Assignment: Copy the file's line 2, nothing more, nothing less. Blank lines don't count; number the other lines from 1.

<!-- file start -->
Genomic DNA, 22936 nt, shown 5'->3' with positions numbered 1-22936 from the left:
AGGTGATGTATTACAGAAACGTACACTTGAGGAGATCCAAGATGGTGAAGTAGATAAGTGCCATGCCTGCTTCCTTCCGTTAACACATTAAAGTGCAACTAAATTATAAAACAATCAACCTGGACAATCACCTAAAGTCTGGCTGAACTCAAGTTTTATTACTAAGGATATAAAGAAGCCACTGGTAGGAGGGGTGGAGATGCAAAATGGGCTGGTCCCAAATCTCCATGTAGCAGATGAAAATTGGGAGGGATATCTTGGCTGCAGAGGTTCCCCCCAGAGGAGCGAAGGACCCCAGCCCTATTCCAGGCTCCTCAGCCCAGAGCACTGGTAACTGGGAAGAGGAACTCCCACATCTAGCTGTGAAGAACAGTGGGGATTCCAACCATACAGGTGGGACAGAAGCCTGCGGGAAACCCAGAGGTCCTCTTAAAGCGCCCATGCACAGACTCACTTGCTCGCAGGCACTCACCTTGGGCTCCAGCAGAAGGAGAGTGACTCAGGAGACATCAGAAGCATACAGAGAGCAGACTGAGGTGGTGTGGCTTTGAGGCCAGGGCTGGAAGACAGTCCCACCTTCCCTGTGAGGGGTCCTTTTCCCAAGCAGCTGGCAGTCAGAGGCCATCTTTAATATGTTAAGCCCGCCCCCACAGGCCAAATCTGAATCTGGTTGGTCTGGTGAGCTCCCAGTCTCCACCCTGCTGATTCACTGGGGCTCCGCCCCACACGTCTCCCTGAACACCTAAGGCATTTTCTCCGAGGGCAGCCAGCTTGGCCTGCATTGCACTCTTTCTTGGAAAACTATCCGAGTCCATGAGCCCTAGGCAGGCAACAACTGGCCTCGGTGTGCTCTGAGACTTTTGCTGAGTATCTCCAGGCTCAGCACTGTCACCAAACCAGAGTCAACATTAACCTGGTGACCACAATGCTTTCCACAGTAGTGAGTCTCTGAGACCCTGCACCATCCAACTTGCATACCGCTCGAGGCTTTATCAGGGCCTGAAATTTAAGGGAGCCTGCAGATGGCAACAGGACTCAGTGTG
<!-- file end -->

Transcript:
AGGTGATGTATTACAGAAACGTACACTTGAGGAGATCCAAGATGGTGAAGTAGATAAGTGCCATGCCTGCTTCCTTCCGTTAACACATTAAAGTGCAACTAAATTATAAAACAATCAACCTGGACAATCACCTAAAGTCTGGCTGAACTCAAGTTTTATTACTAAGGATATAAAGAAGCCACTGGTAGGAGGGGTGGAGATGCAAAATGGGCTGGTCCCAAATCTCCATGTAGCAGATGAAAATTGGGAGGGATATCTTGGCTGCAGAGGTTCCCCCCAGAGGAGCGAAGGACCCCAGCCCTATTCCAGGCTCCTCAGCCCAGAGCACTGGTAACTGGGAAGAGGAACTCCCACATCTAGCTGTGAAGAACAGTGGGGATTCCAACCATACAGGTGGGACAGAAGCCTGCGGGAAACCCAGAGGTCCTCTTAAAGCGCCCATGCACAGACTCACTTGCTCGCAGGCACTCACCTTGGGCTCCAGCAGAAGGAGAGTGACTCAGGAGACATCAGAAGCATACAGAGAGCAGACTGAGGTGGTGTGGCTTTGAGGCCAGGGCTGGAAGACAGTCCCACCTTCCCTGTGAGGGGTCCTTTTCCCAAGCAGCTGGCAGTCAGAGGCCATCTTTAATATGTTAAGCCCGCCCCCACAGGCCAAATCTGAATCTGGTTGGTCTGGTGAGCTCCCAGTCTCCACCCTGCTGATTCACTGGGGCTCCGCCCCACACGTCTCCCTGAACACCTAAGGCATTTTCTCCGAGGGCAGCCAGCTTGGCCTGCATTGCACTCTTTCTTGGAAAACTATCCGAGTCCATGAGCCCTAGGCAGGCAACAACTGGCCTCGGTGTGCTCTGAGACTTTTGCTGAGTATCTCCAGGCTCAGCACTGTCACCAAACCAGAGTCAACATTAACCTGGTGACCACAATGCTTTCCACAGTAGTGAGTCTCTGAGACCCTGCACCATCCAACTTGCATACCGCTCGAGGCTTTATCAGGGCCTGAAATTTAAGGGAGCCTGCAGATGGCAACAGGACTCAGTGTG